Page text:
15. 15. Montgomery TA, Howell MD, Cuperus JT, Li D, Hansen JE, et al. (2008) Specificity of ARGONAUTE7-miR390 Interaction and Dual Functionality in TAS3 Trans-Acting siRNA Formation. Cell 133: 128–141.TA MontgomeryMD HowellJT CuperusD. LiJE Hansen2008Specificity of ARGONAUTE7-miR390 Interaction and Dual Functionality in TAS3 Trans-Acting siRNA Formation.Cell133128141
  16. 16. Montgomery TA, Yoo SJ, Fahlgren N, Gilbert SD, Howell MD, et al. (2008) AGO1-miR173 complex initiates phased siRNA formation in plants. Proceedings of the National Academy of Sciences 105: 20055–20062.TA MontgomerySJ YooN. FahlgrenSD GilbertMD Howell2008AGO1-miR173 complex initiates phased siRNA formation in plants.Proceedings of the National Academy of Sciences1052005520062
  17. 17. Felippes FF, Weigel D (2009) Triggering the formation of tasiRNAs in Arabidopsis thaliana: the role of microRNA miR173. EMBO Rep 10: 264–270.FF FelippesD. Weigel2009Triggering the formation of tasiRNAs in Arabidopsis thaliana: the role of microRNA miR173.EMBO Rep10264270
  18. 18. Wang H, Zhang X, Liu J, Kiba T, Woo J, et al. (2011) Deep sequencing of small RNAs specifically associated with Arabidopsis AGO1 and AGO4 uncovers new AGO functions. The Plant Journal. H. WangX. ZhangJ. LiuT. KibaJ. Woo2011Deep sequencing of small RNAs specifically associated with Arabidopsis AGO1 and AGO4 uncovers new AGO functions.The Plant Journalno-no. no-no.
  19. 19. Zhao T, Li G, Mi S, Li S, Hannon GJ, et al. (2007) A complex system of small RNAs in the unicellular green alga Chlamydomonas reinhardtii. Genes & Development 21: 1190–1203.T. ZhaoG. LiS. MiS. LiGJ Hannon2007A complex system of small RNAs in the unicellular green alga Chlamydomonas reinhardtii.Genes & Development2111901203
  20. 20. Molnar A, Schwach F, Studholme DJ, Thuenemann EC, Baulcombe DC (2007) miRNAs control gene expression in the single-cell alga Chlamydomonas reinhardtii. Nature 447: 1126–1129.A. MolnarF. SchwachDJ StudholmeEC ThuenemannDC Baulcombe2007miRNAs control gene expression in the single-cell alga Chlamydomonas reinhardtii.Nature44711261129
  21. 21. Horvath P, Romero DA, Coute-Monvoisin A-C, Richards M, Deveau H, et al. (2008) Diversity, Activity, and Evolution of CRISPR Loci in Streptococcus thermophilus. J Bacteriol 190: 1401–1412.P. HorvathDA RomeroA-C Coute-MonvoisinM. RichardsH. Deveau2008Diversity, Activity, and Evolution of CRISPR Loci in Streptococcus thermophilus.J Bacteriol19014011412
  22. 22. Sorek R, Kunin V, Hugenholtz P (2008) CRISPR [mdash] a widespread system that provides acquired resistance against phages in bacteria and archaea. Nat Rev Micro 6: 181–186.R. SorekV. KuninP. Hugenholtz2008CRISPR [mdash] a widespread system that provides acquired resistance against phages in bacteria and archaea.Nat Rev Micro6181186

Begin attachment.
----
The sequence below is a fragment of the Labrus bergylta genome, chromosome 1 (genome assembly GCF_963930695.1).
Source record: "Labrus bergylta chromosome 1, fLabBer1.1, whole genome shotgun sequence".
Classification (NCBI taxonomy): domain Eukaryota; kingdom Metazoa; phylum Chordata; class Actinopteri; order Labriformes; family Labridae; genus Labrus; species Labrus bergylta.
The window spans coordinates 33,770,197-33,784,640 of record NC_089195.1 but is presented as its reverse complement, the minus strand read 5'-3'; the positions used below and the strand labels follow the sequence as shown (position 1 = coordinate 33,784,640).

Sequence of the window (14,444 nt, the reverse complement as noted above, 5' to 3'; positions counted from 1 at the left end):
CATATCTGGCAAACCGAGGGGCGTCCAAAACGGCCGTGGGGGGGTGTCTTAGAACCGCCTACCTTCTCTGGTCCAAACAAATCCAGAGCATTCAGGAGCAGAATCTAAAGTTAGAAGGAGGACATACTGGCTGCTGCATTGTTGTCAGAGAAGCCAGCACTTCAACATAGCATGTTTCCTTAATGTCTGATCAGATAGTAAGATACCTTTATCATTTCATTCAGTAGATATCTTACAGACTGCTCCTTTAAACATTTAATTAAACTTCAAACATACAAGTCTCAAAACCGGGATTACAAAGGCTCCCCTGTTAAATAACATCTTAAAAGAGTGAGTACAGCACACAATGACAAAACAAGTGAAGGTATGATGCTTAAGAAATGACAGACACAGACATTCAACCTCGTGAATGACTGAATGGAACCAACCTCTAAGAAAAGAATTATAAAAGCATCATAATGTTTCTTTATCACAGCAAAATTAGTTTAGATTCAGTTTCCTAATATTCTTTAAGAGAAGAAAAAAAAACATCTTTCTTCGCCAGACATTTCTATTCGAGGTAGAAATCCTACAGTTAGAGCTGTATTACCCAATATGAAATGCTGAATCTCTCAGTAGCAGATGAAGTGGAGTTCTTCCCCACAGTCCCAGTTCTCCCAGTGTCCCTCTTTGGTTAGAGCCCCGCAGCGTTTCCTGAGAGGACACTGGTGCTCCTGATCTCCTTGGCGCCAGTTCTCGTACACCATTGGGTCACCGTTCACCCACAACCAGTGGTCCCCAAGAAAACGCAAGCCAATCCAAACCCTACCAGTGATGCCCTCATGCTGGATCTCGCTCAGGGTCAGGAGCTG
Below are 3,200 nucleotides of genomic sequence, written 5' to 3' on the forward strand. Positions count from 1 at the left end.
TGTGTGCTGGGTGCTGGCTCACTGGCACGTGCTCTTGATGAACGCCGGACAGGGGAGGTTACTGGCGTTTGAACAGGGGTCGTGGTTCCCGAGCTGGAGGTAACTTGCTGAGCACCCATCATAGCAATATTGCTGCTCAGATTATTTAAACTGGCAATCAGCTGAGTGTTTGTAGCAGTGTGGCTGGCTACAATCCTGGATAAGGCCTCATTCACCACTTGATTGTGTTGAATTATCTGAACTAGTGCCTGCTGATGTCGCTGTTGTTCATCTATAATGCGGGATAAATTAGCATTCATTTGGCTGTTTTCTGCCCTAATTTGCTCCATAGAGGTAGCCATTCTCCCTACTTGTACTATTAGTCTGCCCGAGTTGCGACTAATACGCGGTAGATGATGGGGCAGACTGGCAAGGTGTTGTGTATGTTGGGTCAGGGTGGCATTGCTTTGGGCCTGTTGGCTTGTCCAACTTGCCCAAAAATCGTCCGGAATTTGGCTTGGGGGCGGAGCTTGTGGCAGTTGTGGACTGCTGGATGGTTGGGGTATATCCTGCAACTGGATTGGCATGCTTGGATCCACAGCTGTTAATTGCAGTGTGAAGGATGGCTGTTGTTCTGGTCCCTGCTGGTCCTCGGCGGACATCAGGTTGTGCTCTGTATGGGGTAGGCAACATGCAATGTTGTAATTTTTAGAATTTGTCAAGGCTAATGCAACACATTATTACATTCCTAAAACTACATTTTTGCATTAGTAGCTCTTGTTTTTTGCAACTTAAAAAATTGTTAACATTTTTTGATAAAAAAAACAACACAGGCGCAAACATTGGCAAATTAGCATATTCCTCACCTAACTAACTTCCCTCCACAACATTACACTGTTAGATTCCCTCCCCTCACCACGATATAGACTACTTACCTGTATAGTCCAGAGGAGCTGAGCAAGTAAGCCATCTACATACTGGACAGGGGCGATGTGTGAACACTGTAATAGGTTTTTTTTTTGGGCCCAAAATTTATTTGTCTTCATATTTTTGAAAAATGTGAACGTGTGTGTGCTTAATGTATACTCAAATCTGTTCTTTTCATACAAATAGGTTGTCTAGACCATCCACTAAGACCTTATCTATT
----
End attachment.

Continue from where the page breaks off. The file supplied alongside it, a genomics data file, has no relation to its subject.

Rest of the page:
23. 23. Tyson GW, Banfield JF (2008) Rapidly evolving CRISPRs implicated in acquired resistance of microorganisms to viruses. Environmental Microbiology 10: 200–207.GW TysonJF Banfield2008Rapidly evolving CRISPRs implicated in acquired resistance of microorganisms to viruses.Environmental Microbiology10200207
  24. 24. Hale C, Kleppe K, Terns RM, Terns MP (2008) Prokaryotic silencing (psi)RNAs in Pyrococcus furiosus. RNA 14: 2572–2579.C. HaleK. KleppeRM TernsMP Terns2008Prokaryotic silencing (psi)RNAs in Pyrococcus furiosus.RNA1425722579
  25. 25. Hale CR, Zhao P, Olson S, Duff MO, Graveley BR, et al. (2009) RNA-Guided RNA Cleavage by a CRISPR RNA-Cas Protein Complex. Cell 139: 945–956.CR HaleP. ZhaoS. OlsonMO DuffBR Graveley2009RNA-Guided RNA Cleavage by a CRISPR RNA-Cas Protein Complex.Cell139945956
  26. 26. Makarova KS, Grishin NV, Shabalina SA, Wolf YI, Koonin EV (2006) A putative RNA-interference-based immune system in prokaryotes: computational analysis of the predicted enzymatic machinery, functional analogies with eukaryotic RNAi, and hypothetical mechanisms of action. Biol Direct 1: 7.KS MakarovaNV GrishinSA ShabalinaYI WolfEV Koonin2006A putative RNA-interference-based immune system in prokaryotes: computational analysis of the predicted enzymatic machinery, functional analogies with eukaryotic RNAi, and hypothetical mechanisms of action.Biol Direct17
  27. 27. Godde JS, Bickerton A (2006) The repetitive DNA elements called CRISPRs and their associated genes: evidence of horizontal transfer among prokaryotes. J Mol Evol 62: 718–729.JS GoddeA. Bickerton2006The repetitive DNA elements called CRISPRs and their associated genes: evidence of horizontal transfer among prokaryotes.J Mol Evol62718729
  28. 28. Haft DH, Selengut J, Mongodin EF, Nelson KE (2005) A guild of 45 CRISPR-associated (Cas) protein families and multiple CRISPR/Cas subtypes exist in prokaryotic genomes. PLoS Comput Biol 1: e60.DH HaftJ. SelengutEF MongodinKE Nelson2005A guild of 45 CRISPR-associated (Cas) protein families and multiple CRISPR/Cas subtypes exist in prokaryotic genomes.PLoS Comput Biol1e60
  29. 29. van der Oost J, Brouns SJ (2009) RNAi: prokaryotes get in on the act. Cell 139: 863–865.J. van der OostSJ Brouns2009RNAi: prokaryotes get in on the act.Cell139863865
  30. 30. Horvath P, Barrangou R (2010) CRISPR/Cas, the immune system of bacteria and archaea. Science 327: 167–170.P. HorvathR. Barrangou2010CRISPR/Cas, the immune system of bacteria and archaea.Science327167170